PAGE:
December 1, 2020
Ballot box hesitancy
Some recent results of community ballots held to gauge support for land buyouts have been a sobering reminder that nothing can ever be taken for granted and that community consultation is a complex and difficult process to get right. Even with supportive legislation and public funding on offer, there are many reasons why a community might question the wisdom of assuming the responsibilities of becoming a landowner. If the proponents of community ownership could research and unpick some of the reasons for this hesitancy, it might pay real dividends further down the track.
A community attempt to buy land surrounding Scotland’s highest village, Wanlockhead, has suffered a serious setback after its £1.5m funding bid was rejected.
The Scottish Land Fund told the buyout campaigners earlier this week it had turned down their application for public funding, saying it was worried about the levels of local support and insufficient community consultation.
Wanlockhead Community Trust wants to buy 1,563 hectares (3,863 acres) of grazing, moors and brownfield land surrounding the village in Dumfriesshire from the property empire owned by the Duke of Buccleuch, one of the UK’s wealthiest hereditary landowners. In August, an independent valuation set a price of nearly £1.5m.
The fund’s decision is a setback for land reformers in southern Scotland, who hoped to see a hat-trick of buyouts from Buccleuch after the nearby communities of Newcastleton and Langholm moor purchased land holdings from him earlier this year.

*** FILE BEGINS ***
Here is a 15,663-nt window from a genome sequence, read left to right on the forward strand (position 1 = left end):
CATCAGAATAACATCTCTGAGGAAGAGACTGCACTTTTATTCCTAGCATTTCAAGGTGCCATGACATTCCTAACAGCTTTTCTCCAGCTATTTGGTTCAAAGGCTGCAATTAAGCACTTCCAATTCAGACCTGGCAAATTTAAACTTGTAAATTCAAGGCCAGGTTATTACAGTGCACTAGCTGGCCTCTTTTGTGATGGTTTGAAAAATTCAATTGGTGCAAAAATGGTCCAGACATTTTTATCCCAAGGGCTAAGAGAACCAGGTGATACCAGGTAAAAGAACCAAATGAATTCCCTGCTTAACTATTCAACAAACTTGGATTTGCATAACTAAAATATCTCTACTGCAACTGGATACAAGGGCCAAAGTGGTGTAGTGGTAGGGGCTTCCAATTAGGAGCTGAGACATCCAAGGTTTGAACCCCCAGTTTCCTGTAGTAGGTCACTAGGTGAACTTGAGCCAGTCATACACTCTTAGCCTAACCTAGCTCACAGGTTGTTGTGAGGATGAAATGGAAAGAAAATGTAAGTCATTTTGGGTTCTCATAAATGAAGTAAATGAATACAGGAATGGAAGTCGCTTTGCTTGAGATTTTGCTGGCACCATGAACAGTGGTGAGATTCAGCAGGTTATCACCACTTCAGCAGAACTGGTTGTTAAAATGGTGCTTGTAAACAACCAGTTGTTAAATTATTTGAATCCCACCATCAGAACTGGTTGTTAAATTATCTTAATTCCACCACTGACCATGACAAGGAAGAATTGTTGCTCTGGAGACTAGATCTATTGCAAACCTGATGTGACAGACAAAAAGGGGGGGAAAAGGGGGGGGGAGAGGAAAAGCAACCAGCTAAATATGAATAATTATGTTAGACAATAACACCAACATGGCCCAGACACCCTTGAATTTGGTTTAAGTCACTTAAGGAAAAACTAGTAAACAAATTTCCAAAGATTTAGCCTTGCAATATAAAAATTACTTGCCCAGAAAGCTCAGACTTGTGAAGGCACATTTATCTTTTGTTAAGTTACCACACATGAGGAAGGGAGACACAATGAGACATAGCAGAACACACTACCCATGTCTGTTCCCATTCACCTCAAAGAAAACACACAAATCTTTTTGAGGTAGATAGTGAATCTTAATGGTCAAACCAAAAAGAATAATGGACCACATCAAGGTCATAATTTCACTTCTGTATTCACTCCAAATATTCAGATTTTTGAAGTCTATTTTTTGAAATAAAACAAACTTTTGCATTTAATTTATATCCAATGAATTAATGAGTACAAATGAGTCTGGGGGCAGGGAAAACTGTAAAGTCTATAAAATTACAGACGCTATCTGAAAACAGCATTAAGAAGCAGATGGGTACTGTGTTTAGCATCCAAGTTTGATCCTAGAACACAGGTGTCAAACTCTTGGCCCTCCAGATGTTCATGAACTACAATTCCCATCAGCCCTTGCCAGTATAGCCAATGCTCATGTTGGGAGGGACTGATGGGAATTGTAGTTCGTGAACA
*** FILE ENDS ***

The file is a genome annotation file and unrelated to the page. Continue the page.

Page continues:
The Wanlockhead group said its efforts to build up local support by staging public meetings had been hampered by the lockdown and subsequent social distancing rules imposed during the coronavirus pandemic, but it planned to submit a fresh bid next year.
Despite having cross-party support from local politicians, the buyout plan was backed by only 69 people, with 55 against it, after a village-wide vote in August. Second-home owners were not allowed to vote, under a convention to prevent absentee owners affecting buyout decisions.
The bid’s critics argue there is little need for the buyout, and it would have saddled the village with responsibility for assets and problems, including contaminated land, which Buccleuch Estates currently look after.
Unlike the two other successful bids, many villagers were unconvinced by the trust’s plans to invest in eco-tourism, camping, its well-known gold panning trade, and small businesses.
Lincoln Richford, the trust’s chairman, said the land fund had suggested they could reapply for funding next year but it is thought the fund’s decision document, which has not been published, advised the trust the the split in community support had to be addressed.
Richford said he believed the fund had rejected Wanlockhead’s bid because supporting it would have squeezed out 10 other applications. It is understood, however, that the fund had 32 applications and will announce later this month that nearly 30 have been successful.
In a short Facebook post, Richford said the land fund had criticised its application in a number of areas. “Hopefully before July [next year] we will be able to rectify that. WCT is in talks with [the fund] to clarify the points they raise, to see what course of action we need to take.”
He told the Guardian the trust could challenge some of the land fund’s statements but added: “There were some legitimate points that they have made.”
Buccleuch Estates is likely to take some time to consider its response. It decided to sell the land voluntarily after the community trust asked to buy it, and had not put it on the open market. Buccleuch is likely to press the trust to address the land fund’s criticisms.
A Buccleuch spokesman said: “We have had very constructive discussions with the trust to date and we will be in contact with them to understand and discuss the implications of the funding decision.”
Land reformers argue the Buccleuch buyouts highlight wider problems with underfunding of the Scottish Land Fund and a lack of other investment options. It has not yet been confirmed if the land fund will continue after next May’s Scottish elections.
The Langholm Initiative first hoped to buy 4,000 hectares for £6m, in what would have been Scotland’s most expensive community buyout, but was only able to buy half of that for £3.8m, after being unable to raise the remainder.